J. P.: My exposure to the community diminished so much. I grew up in the Davenport area where my father had a business. Eventually, we moved to Etobicoke, and that took me physically out of the community, because of this I would say that my life, my exposure to the community was more diminished even more. At one point in my career, I did work in an Investment Practice that was predominant in the community, that was 4 to 5 years, and that kept me involved, but since then I don’t have much involvement. As for why I’m not active, it’s not that I don’t care, because I do care, especially when I see the rate at which Portuguese students drop-out in Toronto it breaks my heart. And I see this because I teach in universities and have yet had a single Portuguese student in my classes, I have had Brazilians in exchange.
R. A.: How do you see the development of community in the past 20 years?
J. P.: I think we have held on to our identity quite well and I think that’s great because many people lose that. I hope it stays as strong as today in 20 years from now, if not better.
R. A.: Do you think the Portuguese community has a future if it stays the way it is or should changes be made?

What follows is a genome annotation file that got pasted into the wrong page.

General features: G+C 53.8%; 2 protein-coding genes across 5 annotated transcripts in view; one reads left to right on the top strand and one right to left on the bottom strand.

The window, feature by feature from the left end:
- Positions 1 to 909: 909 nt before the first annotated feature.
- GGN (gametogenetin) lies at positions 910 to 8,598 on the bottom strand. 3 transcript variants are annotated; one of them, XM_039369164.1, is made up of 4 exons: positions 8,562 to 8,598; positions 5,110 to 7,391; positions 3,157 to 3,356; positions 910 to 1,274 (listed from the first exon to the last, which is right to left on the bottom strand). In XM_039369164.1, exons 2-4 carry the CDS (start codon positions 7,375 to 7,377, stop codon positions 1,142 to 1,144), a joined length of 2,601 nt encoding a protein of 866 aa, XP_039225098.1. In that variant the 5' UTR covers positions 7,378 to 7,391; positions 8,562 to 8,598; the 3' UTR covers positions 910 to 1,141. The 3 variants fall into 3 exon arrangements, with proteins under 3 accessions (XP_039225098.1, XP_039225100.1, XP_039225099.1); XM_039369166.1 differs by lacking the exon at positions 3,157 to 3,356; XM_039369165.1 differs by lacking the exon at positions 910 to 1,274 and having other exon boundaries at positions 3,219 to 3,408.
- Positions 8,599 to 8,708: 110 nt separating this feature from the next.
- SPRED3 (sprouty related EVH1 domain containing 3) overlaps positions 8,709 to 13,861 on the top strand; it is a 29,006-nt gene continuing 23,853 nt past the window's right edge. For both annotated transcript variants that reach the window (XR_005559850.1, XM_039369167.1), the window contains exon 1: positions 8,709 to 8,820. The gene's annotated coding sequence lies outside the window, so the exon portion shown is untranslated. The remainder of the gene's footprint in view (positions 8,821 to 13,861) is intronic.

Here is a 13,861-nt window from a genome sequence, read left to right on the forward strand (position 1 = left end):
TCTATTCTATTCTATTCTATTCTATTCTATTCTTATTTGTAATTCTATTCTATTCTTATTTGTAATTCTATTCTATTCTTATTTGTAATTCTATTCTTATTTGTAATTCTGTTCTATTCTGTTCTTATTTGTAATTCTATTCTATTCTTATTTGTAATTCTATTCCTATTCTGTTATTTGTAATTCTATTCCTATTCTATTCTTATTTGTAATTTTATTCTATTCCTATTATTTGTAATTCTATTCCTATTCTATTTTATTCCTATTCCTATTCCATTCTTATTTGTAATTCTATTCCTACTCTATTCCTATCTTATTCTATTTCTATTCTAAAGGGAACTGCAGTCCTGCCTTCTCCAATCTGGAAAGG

J. P.: We have a future, the question is what kind of future do we have, right? And the future that we have right now is not one of much influence, and that is a problem. I’m going to go back to the Portuguese Drop-Out Rates, I do not want to at any point despise the quality or the trades that are being performed right now. I worked in construction I know its hard work, we don’t have a work problem in the community whatsoever. We don’t have a place of leadership in this country the way we should. Recently, we had Charles Sousa, the first Portuguese person to serve in a position as high as he did and I’m glad for that. At one point we were happy and proud to say that the Provincial Finance Minister for both Ontario and Quebec were Portuguese citizens; I hope that these examples inspire more people. I see the statistics on the other side, and I worry about that. Every now and then I get referred to young professionals to kind of give them some career guidance, mentorship. Recently I had one that said to me: “I never worked with someone that was Portuguese before” and my heart breaks every time I hear that because it happens a couple of times per year where I meet people, young professionals that said, “I never dealt with our own kind.” What other community says that? I don’t get that! I don’t see the Italians, Chinese, Jewish saying that. They came here, and they pushed their kids to go beyond what they have done, I don’t feel we are doing the same thing, and that’s where I worry because we are leaving ourselves out of those decisions regarding directions of the nation, government, business, medicine, and technology. That saddens me.